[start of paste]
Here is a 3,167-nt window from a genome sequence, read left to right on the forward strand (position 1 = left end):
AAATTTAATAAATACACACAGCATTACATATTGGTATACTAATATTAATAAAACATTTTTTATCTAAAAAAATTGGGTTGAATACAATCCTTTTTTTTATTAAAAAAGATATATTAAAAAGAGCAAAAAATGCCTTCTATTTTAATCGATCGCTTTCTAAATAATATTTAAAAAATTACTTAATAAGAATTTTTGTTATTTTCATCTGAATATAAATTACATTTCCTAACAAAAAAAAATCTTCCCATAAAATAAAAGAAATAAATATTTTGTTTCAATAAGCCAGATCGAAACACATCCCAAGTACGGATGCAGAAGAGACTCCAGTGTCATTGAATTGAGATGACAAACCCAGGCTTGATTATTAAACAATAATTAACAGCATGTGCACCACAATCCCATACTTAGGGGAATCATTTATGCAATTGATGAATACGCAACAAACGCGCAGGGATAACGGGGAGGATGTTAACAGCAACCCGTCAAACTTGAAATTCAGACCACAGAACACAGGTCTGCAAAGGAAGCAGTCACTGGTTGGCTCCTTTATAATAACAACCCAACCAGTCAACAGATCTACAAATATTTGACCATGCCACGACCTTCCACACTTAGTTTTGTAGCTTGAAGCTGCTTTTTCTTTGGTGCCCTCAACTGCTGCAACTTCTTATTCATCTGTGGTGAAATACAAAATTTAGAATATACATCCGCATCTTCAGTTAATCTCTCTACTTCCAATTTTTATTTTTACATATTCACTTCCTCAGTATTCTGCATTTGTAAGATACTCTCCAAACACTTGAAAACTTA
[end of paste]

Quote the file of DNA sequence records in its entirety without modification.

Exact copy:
Here is a 3,167-nt window from a genome sequence, read left to right on the forward strand (position 1 = left end):
AAATTTAATAAATACACACAGCATTACATATTGGTATACTAATATTAATAAAACATTTTTTATCTAAAAAAATTGGGTTGAATACAATCCTTTTTTTTATTAAAAAAGATATATTAAAAAGAGCAAAAAATGCCTTCTATTTTAATCGATCGCTTTCTAAATAATATTTAAAAAATTACTTAATAAGAATTTTTGTTATTTTCATCTGAATATAAATTACATTTCCTAACAAAAAAAAATCTTCCCATAAAATAAAAGAAATAAATATTTTGTTTCAATAAGCCAGATCGAAACACATCCCAAGTACGGATGCAGAAGAGACTCCAGTGTCATTGAATTGAGATGACAAACCCAGGCTTGATTATTAAACAATAATTAACAGCATGTGCACCACAATCCCATACTTAGGGGAATCATTTATGCAATTGATGAATACGCAACAAACGCGCAGGGATAACGGGGAGGATGTTAACAGCAACCCGTCAAACTTGAAATTCAGACCACAGAACACAGGTCTGCAAAGGAAGCAGTCACTGGTTGGCTCCTTTATAATAACAACCCAACCAGTCAACAGATCTACAAATATTTGACCATGCCACGACCTTCCACACTTAGTTTTGTAGCTTGAAGCTGCTTTTTCTTTGGTGCCCTCAACTGCTGCAACTTCTTATTCATCTGTGGTGAAATACAAAATTTAGAATATACATCCGCATCTTCAGTTAATCTCTCTACTTCCAATTTTTATTTTTACATATTCACTTCCTCAGTATTCTGCATTTGTAAGATACTCTCCAAACACTTGAAAACTTA